Nobody asked but …

To preserve our independence, we must not let our rulers load us with perpetual debt. We must make our election between economy and liberty, or profusion and servitude. . .I place economy among the first and most important of republican virtues, and public debt as the greatest of the dangers to be feared.

– Thomas Jefferson

Yet we bound ourselves, and continue to add more bindings, to a mechanism that is incapable of avoiding these perils and their consequences. 

As much of a Jefferson admirer as I am, I regret that he misunderstood the inevitability of the machine and his own naivete of trust in human reason as an antidote.

But we must remember that Jefferson had little to do with the chains and bonds of the ruse that is called the Constitution of the United States.  His contribution was the soaring Declaration of Independence.  He was safely tucked away with the earthly delights of Paris, as President Washington’s Minister to France, during the time that the Articles of Confederation were dying a predictable death — the critical 5-year run-up to the Constitution’s drafting and ratification.

It seems that Jefferson was still romantically attached to liberty; but his eyes and his dreams were on the arising French Revolution.  He must have assumed he had left the American experiment in good hands.  This is the nature of idea men — they are great at founding dreams, but they are terrible at (if not entirely absent during) implementation.  They lack the patience for detail, they have scorn for micro managers.  We need only look at how Jefferson managed his personal life for vivid illustration.  He died deeply in debt, and unable to leave his dear Monticello to his family.

I’m not saying that Jefferson had his head in the clouds.  I’m saying he was a minarchist, at least, and an anarchist at heart, in my view.  The trouble of course was that Jefferson was patiently waiting for natural law to assert itself, while hotspur Alexander Hamilton was sucking all of the air out of the free-spirited new nation.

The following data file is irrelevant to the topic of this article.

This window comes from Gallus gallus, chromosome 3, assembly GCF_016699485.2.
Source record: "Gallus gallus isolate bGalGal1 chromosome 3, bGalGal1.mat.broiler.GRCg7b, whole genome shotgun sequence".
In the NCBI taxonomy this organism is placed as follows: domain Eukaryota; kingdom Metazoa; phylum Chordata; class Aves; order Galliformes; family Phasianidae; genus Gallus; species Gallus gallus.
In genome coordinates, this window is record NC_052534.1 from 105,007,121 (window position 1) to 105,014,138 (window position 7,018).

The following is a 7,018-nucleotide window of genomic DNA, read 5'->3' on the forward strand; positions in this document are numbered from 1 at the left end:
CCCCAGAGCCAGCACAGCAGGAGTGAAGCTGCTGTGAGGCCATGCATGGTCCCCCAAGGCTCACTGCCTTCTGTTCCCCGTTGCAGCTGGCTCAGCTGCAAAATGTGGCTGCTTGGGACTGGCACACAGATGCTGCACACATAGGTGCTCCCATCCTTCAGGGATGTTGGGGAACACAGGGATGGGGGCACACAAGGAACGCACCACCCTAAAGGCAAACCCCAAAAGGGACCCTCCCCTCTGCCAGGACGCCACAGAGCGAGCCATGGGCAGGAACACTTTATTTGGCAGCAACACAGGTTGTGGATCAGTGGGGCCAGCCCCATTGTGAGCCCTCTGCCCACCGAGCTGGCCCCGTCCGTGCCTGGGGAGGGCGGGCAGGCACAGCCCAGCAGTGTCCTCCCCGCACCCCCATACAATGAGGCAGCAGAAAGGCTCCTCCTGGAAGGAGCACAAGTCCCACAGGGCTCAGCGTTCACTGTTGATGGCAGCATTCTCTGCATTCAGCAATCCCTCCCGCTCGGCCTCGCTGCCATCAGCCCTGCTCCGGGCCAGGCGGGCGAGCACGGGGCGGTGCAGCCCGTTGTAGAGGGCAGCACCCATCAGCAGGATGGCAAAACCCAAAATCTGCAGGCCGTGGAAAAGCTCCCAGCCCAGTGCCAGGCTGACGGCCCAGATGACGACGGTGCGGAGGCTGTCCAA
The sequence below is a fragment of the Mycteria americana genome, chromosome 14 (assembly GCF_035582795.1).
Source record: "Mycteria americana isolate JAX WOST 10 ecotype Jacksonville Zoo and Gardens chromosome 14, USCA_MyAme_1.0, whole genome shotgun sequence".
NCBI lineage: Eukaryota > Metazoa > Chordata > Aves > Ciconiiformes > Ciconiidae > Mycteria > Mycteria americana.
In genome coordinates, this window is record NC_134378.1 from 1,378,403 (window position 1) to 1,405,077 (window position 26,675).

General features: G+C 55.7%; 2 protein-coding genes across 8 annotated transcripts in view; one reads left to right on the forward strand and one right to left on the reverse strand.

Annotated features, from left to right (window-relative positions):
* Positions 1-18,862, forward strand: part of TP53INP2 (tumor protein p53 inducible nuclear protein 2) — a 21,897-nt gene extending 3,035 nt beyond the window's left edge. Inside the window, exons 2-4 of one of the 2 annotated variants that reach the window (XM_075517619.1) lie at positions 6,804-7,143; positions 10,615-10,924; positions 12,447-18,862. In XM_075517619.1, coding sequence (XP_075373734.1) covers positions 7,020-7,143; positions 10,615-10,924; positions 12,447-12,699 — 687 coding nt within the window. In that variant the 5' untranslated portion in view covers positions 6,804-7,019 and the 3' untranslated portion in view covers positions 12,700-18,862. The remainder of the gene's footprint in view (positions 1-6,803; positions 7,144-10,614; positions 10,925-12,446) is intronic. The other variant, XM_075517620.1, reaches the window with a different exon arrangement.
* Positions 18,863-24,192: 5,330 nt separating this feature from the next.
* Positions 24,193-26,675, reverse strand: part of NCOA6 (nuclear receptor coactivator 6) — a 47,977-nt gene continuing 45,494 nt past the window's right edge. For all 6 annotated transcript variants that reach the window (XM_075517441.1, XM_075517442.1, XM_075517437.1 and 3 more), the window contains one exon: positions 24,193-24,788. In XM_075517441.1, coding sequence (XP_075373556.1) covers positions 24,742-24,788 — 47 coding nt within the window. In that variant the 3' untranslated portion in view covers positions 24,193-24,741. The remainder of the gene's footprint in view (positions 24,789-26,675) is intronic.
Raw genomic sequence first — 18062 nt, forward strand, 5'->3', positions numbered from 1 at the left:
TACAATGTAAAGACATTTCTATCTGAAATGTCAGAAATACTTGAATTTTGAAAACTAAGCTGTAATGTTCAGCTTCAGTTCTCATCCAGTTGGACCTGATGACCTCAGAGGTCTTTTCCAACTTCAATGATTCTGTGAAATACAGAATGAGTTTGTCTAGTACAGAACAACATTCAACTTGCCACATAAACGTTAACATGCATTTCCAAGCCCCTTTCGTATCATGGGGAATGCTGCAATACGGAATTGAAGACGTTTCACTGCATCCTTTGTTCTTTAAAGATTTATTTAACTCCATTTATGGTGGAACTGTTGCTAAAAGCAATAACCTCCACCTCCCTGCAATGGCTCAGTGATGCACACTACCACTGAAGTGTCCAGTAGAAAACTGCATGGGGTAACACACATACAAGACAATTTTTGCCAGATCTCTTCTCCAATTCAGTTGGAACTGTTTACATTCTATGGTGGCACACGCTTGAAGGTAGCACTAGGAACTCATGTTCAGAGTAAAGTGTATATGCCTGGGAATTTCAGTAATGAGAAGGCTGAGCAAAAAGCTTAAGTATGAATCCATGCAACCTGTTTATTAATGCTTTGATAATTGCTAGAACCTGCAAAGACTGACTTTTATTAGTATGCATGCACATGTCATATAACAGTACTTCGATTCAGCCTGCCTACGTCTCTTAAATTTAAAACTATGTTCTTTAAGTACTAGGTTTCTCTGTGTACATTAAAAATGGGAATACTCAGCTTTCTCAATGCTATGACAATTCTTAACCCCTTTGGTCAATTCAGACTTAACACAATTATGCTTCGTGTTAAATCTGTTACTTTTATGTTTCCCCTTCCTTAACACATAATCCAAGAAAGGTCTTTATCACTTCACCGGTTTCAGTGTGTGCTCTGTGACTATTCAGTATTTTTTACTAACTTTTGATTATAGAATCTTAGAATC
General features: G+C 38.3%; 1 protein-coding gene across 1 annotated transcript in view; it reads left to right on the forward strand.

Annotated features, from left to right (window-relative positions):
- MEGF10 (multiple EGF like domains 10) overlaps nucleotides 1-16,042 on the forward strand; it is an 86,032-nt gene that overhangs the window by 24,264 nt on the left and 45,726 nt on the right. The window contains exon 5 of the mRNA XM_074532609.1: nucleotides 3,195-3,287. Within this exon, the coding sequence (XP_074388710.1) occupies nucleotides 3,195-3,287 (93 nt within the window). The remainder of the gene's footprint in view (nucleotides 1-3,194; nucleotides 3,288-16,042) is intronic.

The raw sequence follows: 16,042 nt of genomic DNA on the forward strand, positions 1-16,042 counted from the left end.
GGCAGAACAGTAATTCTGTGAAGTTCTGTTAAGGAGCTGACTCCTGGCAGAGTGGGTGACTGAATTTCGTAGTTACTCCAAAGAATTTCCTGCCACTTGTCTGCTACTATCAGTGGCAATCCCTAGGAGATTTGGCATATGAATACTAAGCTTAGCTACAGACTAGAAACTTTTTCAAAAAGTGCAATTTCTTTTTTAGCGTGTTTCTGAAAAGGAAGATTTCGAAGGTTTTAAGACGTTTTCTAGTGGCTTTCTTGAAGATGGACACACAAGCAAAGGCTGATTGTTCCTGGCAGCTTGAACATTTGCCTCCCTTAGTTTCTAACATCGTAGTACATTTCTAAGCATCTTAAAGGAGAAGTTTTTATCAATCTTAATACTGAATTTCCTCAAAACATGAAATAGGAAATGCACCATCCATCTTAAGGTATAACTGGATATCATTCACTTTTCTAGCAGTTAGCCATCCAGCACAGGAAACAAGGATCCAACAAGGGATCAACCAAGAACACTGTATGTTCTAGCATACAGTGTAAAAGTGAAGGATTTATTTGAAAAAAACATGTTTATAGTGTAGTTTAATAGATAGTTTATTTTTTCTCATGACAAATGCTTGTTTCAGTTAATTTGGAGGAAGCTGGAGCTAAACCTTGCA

Hamilton was sharpening the politician’s technique of the big lie — tell the people what they want, then promise delivery of these things, then begin maneuvering to withhold exactly these same things, planning instead to give them to your cronies.

Hamilton was a master of distraction.  He established what the Constitution should do by tendering a draft that no one would like, which draft was almost casually laid aside by the deciders.  Then Hamilton even departed the conference without voting on the final version.  But his yes men whom he left behind at the conference knew precisely what to do.

I have often said that the Bill of Rights was a direct distraction and even a kind of subliminal list of all of the rights of the people that were intended for subordination.  In its naked state, at drafting time, it looked like a list of things the government could not do.  It is entirely unlikely that someone who had a positive expectation for the Bill of Rights could foresee the contortions of rationalization that ill-intended bureaucrats could evoke to render the enumerated “rights” as a nest of statist vipers.

But I toiled in the ruined vineyards of statism for many years, where I could see the modus operandi. It was: build a cover of words, what words makes no difference, what context makes no difference.  Laws, legislation, regulations, interpretations are all clay in the hands of the seasoned bureaucrat.  Shape them as to meet the exigencies.  The oligarchy has every minute of every day to fashion schemes around what is naturally right.  The victims, who have their promised and inalienable rights alibied away, never see the lightening bolt that strikes them.

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